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New Features in DVD Studio Pro 4

DVD Studio Pro 4.1 adds support for running on Intel-based Macintosh computers and
compliance with version 1.0 of the HD DVD-Video specification to the features of
DVD Studio Pro 4.0. For more information on these features, see the DVD Studio Pro 4
User Manual.

This document contains the following sections:

 New Features in DVD Studio Pro 4.1 (p. 1)
 Previous Information About New Features in DVD Studio Pro 4.0 (p. 2)
 About Standard and High Definition DVDs (p. 4)

New Features in DVD Studio Pro 4.1

Following are the new features in DVD Studio Pro 4.1.

Support for PowerPC-Based and Intel-Based Macintosh Computers

This version of DVD Studio Pro is designed to run natively on both PowerPC-based and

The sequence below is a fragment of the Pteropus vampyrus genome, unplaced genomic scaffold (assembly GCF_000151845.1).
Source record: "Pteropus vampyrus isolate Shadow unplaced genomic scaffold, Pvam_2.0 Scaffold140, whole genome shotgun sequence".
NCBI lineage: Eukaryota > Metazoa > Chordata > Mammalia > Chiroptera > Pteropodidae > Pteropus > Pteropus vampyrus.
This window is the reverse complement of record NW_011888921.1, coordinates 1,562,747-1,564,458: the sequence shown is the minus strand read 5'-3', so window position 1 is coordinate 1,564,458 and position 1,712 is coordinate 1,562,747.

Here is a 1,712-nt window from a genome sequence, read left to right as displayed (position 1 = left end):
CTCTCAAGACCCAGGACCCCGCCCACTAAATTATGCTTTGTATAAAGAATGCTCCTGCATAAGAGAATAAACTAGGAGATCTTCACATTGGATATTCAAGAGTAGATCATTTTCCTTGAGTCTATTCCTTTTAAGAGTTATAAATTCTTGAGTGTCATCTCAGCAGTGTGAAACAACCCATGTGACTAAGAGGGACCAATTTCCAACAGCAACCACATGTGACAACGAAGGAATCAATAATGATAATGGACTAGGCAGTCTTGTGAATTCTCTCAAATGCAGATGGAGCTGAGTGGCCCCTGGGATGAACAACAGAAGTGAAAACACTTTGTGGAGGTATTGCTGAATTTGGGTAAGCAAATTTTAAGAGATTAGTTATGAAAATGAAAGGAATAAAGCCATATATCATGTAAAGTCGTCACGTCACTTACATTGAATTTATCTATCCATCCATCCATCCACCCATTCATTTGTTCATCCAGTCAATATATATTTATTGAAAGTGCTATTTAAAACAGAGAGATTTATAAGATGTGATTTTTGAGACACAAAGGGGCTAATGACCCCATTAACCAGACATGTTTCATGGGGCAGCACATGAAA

Intel-based Macintosh computers.

HD DVD-Video Specification Version 1.0 Compliance

This version of DVD Studio Pro complies with version 1.0 of the HD DVD-Video

Important: This document includes updated information regarding compliance with

the 1.0 version of the HD DVD-Video specification. See the Late-Breaking News
document, available from the DVD Studio Pro 4.1 Help menu, for additional information
about changes to DVD Studio Pro required for 1.0 specification compliance.

Support for Authoring DVDs With HD Video

In addition to authoring standard definition (SD) DVDs, DVD Studio Pro 4.1 adds
support for authoring DVDs containing high definition (HD) video that conform to the
1.0 version of the HD DVD standard. This makes it possible for you to author DVDs using
a variety of HD video sources that can be burned to either red laser or blue laser drives
and played by the latest version of Apple DVD Player. See “About Standard and High
Definition DVDs” on page 4 for more information.

Previous Information About New Features
in DVD Studio Pro 4.0
Following is information about new features included with the DVD Studio Pro 4.0